Oct. 17 (Bloomberg) -- Yinlu Foods Group, the Chinese foodmaker in which Nestle SA took a stake last year, plans to invest about 3 billion yuan ($480 million) in the construction of two new factories and increase capacity by two-thirds.
Production capacity at the maker of ready-to-drink peanut milk and ready-to-eat rice porridge will rise to 5 million tons of goods a year by the end of 2014, from 3 million tons, Chairman Chen Qingyuan said today in an interview at Yinlu’s plant in Hubei province.
Nestle bought a 60 percent stake in Yinlu last year as the Vevey, Switzerland-based company sought to increase business in emerging markets. A new plant in Anhui province will begin production by the end of this year, while a factory in Sichuan province will begin output in 2014, Chen said.
“Per capita consumption is starting from a low base and is growing every year,” with significant potential to expand, Chen said.
Yinlu had 2010 sales of about 750 million Swiss francs ($812 million) and hasn’t disclosed revenue numbers for last year. The Chinese company’s goal is to boost revenue by a double-digit percentage annually over the next three to five years as per capita consumption rises and consumers focus more on nutrition.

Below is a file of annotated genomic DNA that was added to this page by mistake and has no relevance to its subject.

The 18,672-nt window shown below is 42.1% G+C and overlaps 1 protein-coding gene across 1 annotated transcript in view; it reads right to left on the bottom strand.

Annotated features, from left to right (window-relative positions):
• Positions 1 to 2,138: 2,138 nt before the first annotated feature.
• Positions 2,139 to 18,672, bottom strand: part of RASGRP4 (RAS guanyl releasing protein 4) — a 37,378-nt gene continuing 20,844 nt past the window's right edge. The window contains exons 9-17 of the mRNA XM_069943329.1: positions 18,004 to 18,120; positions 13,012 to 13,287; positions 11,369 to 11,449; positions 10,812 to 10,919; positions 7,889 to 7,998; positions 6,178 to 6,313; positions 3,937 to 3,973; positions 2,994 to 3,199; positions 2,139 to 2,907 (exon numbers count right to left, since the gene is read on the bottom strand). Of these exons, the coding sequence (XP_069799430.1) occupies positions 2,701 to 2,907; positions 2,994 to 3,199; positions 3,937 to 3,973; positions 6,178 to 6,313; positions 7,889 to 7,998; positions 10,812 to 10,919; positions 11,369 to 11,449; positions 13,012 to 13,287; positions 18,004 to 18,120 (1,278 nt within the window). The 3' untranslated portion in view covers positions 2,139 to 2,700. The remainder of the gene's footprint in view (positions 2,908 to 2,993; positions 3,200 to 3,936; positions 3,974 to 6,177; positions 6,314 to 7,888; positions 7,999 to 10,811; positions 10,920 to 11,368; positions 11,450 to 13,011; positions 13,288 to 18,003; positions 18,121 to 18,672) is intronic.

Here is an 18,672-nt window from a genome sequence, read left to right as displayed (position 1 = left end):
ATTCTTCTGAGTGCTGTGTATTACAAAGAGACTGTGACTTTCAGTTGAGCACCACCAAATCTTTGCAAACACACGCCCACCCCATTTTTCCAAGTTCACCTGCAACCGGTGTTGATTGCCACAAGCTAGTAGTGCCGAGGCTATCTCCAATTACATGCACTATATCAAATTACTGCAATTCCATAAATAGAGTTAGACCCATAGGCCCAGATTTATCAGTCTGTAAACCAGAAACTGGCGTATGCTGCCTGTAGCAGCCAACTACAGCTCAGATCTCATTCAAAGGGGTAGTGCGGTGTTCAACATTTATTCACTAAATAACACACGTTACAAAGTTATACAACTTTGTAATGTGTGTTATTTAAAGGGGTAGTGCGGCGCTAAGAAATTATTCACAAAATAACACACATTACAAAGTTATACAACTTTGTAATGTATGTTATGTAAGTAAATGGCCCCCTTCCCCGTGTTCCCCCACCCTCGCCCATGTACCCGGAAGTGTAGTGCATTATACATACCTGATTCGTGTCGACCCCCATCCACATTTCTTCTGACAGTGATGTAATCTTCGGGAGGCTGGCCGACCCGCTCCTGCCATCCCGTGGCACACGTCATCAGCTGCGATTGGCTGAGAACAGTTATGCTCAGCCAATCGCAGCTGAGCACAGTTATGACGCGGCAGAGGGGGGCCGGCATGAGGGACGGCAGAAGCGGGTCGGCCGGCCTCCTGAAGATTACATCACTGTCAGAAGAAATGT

Chen was one of the founders of Yinlu in 1985 and the company has expanded since then to three factories in China with more than 10,000 employees. Nestle last year also acquired a 60 percent stake in Hsu Fu Chi International Ltd., a Chinese snack and candy maker.
China is set this year to become Nestle’s largest market after the U.S., according to Warren Ackerman, an analyst at Societe Generale in London. He estimates Nestle’s sales from that market may reach 5 billion Swiss francs in 2012, rising to nearer 6 billion francs including the still-to-be-completed purchase of Pfizer Inc.’s infant-nutrition unit.
Nestle will announce its nine-month results tomorrow, the first time it will do so from a Chinese location. The company may say that revenue on an organic basis increased 6.3 percent in the nine months through September, according to the average of 12 analysts surveyed by Bloomberg.
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